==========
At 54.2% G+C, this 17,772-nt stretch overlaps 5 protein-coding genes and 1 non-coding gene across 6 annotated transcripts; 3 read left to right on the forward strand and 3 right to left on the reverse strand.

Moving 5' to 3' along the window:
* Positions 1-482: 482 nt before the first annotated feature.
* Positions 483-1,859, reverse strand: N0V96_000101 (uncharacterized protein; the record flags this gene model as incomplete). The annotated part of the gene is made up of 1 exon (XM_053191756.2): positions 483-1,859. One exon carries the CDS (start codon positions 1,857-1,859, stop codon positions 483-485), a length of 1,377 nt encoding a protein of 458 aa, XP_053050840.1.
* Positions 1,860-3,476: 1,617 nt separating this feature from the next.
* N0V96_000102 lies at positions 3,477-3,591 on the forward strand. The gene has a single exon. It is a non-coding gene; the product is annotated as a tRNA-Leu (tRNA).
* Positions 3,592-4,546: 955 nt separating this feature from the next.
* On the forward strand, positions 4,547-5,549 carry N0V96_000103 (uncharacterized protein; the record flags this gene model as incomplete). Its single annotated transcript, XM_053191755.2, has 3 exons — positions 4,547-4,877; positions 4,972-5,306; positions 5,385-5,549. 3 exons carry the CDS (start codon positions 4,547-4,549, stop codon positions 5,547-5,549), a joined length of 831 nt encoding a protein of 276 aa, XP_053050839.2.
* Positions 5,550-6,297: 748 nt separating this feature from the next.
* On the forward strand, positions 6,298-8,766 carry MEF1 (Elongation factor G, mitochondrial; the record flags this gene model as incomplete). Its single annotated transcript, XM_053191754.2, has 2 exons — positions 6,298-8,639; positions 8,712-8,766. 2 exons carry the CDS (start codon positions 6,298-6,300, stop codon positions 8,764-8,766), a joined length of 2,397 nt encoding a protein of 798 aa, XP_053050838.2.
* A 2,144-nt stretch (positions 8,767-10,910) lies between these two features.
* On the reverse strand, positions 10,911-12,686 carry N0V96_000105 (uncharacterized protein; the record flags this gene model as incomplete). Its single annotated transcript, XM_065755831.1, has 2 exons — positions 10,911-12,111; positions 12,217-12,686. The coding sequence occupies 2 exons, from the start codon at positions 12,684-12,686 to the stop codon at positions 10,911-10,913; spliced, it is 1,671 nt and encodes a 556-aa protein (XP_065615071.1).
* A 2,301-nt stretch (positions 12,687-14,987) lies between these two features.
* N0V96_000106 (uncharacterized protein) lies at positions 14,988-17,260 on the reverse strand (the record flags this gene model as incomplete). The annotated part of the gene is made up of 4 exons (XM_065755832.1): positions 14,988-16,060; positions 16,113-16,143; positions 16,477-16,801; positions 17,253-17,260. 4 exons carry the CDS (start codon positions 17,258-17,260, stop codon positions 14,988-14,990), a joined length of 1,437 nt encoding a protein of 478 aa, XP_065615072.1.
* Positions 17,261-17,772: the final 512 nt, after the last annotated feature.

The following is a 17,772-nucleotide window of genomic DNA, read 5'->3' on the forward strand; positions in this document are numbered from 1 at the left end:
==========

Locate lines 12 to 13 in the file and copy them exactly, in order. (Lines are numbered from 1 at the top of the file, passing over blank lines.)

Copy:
* On the reverse strand, positions 10,911-12,686 carry N0V96_000105 (uncharacterized protein; the record flags this gene model as incomplete). Its single annotated transcript, XM_065755831.1, has 2 exons — positions 10,911-12,111; positions 12,217-12,686. The coding sequence occupies 2 exons, from the start codon at positions 12,684-12,686 to the stop codon at positions 10,911-10,913; spliced, it is 1,671 nt and encodes a 556-aa protein (XP_065615071.1).
* A 2,301-nt stretch (positions 12,687-14,987) lies between these two features.